A second technique is to allow the prosecutor or trial judge to amend an indictment in certain instances to include allegations of venue. The traditional rule in Florida, of course, precludes such amendments, as only a grand jury can amend an indictment with regard to matters of substance such as venue. Pickeron v. State, 94 Fla. 268, 113 So. 707 (1927); Perez v. State, 371 So. 2d 714 (Fla.2d DCA 1979); Russell v. State, 349 So. 2d 1224 (Fla.2d DCA 1977). This rule is embodied implicitly in Rule 3.140(j) of the Florida Rules of Criminal Procedure, which provides for the amendment of informations but makes no mention of indictments. While our rule is in accordance with that of the federal courts, a growing number of states have enacted statutes or court rules permitting the amendment of indictments as to matters of form and substance.*1377 Some states have even provided by law specifically for amendments regarding venue. Frequently these statutes explicitly prohibit amendments which prejudice substantial rights of the defendant or which attempt to charge an additional or different offense.
Either of the above general approaches offers a reasonable and logical alternative to the dismissal of an indictment and the reversal of a conviction when, as in this proceeding, there is no danger of actual prejudice to the defendant because of the indictment's defect. Admittedly, these alternatives are not available in the instant case, but a rule change by this Court for future cases is not an insurmountable barrier. The rules committee of The Florida Bar should consider these matters, with a wary eye on article I, section 15 of the Florida Constitution which provides that "[n]o person shall be tried for capital crime without presentment or indictment by a grand jury... ." Decisions in other states with like constitutional guarantees have usually concluded that this provision precludes the amendment of indictments as to matters of substance, although not necessarily as to venue.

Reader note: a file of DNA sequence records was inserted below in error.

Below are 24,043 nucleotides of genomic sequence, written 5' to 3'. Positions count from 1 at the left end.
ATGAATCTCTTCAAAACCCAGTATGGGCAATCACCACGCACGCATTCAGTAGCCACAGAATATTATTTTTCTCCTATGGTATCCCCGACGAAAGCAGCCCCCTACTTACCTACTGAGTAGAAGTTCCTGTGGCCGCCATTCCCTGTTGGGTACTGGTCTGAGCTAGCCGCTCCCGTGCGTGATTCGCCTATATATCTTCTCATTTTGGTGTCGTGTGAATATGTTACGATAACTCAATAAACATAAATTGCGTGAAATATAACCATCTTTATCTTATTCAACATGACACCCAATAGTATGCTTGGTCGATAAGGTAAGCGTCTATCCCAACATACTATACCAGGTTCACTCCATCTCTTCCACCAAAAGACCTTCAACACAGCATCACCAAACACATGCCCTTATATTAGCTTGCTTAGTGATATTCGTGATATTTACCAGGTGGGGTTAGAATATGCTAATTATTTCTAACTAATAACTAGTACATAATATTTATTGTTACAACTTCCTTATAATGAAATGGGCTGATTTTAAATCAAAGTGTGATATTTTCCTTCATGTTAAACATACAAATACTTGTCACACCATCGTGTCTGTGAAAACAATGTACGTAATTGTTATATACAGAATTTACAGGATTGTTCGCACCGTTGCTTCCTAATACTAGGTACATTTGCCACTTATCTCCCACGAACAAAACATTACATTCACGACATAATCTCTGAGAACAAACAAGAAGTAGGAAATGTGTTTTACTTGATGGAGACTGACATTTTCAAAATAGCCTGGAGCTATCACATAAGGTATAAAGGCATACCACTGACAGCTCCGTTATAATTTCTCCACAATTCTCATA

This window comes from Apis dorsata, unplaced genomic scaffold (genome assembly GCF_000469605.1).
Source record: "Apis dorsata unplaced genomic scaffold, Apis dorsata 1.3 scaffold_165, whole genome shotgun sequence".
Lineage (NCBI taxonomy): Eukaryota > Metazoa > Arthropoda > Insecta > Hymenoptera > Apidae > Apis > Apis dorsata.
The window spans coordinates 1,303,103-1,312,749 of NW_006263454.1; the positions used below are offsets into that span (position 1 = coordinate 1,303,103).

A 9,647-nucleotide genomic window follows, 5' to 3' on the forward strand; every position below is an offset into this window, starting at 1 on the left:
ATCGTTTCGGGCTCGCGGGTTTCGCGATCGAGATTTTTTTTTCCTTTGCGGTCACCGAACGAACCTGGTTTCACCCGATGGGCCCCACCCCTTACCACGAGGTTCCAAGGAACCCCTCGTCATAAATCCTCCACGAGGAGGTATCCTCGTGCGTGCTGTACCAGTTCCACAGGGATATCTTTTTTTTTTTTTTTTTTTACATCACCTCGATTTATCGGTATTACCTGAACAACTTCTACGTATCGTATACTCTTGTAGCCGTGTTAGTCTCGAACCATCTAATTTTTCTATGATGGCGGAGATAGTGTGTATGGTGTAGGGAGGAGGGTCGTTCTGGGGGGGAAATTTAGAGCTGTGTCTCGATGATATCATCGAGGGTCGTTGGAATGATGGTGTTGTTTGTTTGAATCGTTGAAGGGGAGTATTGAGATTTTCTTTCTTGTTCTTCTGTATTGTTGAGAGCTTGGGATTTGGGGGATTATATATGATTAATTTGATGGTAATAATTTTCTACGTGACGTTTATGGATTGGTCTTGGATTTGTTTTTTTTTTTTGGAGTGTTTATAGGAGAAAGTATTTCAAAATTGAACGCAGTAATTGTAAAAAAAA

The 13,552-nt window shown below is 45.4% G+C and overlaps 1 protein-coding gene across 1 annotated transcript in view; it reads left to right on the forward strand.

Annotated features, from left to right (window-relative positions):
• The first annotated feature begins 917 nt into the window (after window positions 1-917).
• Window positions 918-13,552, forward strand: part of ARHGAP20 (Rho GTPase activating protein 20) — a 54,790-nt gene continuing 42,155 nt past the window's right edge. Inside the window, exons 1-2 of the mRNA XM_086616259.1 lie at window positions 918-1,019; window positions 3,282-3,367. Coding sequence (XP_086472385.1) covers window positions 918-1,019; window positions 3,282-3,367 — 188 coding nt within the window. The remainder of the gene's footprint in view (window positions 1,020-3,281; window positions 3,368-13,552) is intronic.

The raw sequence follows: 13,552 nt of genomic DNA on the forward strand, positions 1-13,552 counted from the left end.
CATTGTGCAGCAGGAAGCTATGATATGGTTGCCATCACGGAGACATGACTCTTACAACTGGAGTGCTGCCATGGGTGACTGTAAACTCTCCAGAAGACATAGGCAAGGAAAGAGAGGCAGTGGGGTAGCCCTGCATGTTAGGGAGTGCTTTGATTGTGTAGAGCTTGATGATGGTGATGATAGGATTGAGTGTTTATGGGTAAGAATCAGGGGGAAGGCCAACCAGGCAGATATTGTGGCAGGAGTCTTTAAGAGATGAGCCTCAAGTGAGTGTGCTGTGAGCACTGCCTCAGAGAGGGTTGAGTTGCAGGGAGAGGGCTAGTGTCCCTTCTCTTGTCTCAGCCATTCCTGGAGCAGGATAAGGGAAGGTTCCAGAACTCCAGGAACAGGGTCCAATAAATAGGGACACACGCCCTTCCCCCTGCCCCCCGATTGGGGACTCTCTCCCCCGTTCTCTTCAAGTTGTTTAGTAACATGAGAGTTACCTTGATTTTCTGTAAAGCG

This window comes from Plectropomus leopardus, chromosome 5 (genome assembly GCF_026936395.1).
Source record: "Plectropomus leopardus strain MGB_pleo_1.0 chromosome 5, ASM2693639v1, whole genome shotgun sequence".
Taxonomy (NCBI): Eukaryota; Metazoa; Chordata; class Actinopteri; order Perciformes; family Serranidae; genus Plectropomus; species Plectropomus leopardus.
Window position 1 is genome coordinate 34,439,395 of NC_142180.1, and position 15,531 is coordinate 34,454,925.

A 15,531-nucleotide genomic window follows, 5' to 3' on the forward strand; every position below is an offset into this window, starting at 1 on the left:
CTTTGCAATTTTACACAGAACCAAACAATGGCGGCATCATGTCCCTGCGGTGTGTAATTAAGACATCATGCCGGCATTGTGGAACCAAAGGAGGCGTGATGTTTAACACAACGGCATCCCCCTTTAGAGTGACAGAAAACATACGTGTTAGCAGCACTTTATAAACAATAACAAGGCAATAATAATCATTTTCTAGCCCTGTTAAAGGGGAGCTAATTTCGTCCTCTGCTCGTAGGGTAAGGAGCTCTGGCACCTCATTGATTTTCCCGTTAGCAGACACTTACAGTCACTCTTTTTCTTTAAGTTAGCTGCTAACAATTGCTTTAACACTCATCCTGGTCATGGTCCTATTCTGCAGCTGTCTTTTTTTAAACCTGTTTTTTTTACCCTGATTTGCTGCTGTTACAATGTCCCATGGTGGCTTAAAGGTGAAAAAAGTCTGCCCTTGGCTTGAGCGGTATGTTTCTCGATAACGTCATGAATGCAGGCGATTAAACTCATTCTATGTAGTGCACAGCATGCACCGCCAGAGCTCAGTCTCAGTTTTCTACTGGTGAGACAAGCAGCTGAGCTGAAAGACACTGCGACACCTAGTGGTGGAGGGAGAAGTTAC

At a time when the grand jury system is the subject of mounting criticism from scholars and practitioners, our adherence to strict and technical rules derived from the common law in order to dismiss an otherwise valid indictment is subject to serious question. We should consider modernizing our rules and precedents (e.g., Rimes), if constitutionally allowable, to preclude dismissals in future cases such as this one.
OVERTON, J., concurs.NOTES
 Black v. State, 360 So. 2d 142, 144 (Fla.2d DCA 1978).
 Fla.R.Crim.P. 3.140(d)(3). Arguably, our decision conflicts with the requirement of Rule 3.140(o) that
[n]o indictment or information ... shall be dismissed ... for any cause whatsoever, ... unless the court shall be of the opinion that the indictment or information is so vague, indistinct and indefinite as to mislead the accused and embarrass him in the preparation of his defense or expose him after conviction or acquittal to substantial danger of a new prosecution for the same offense.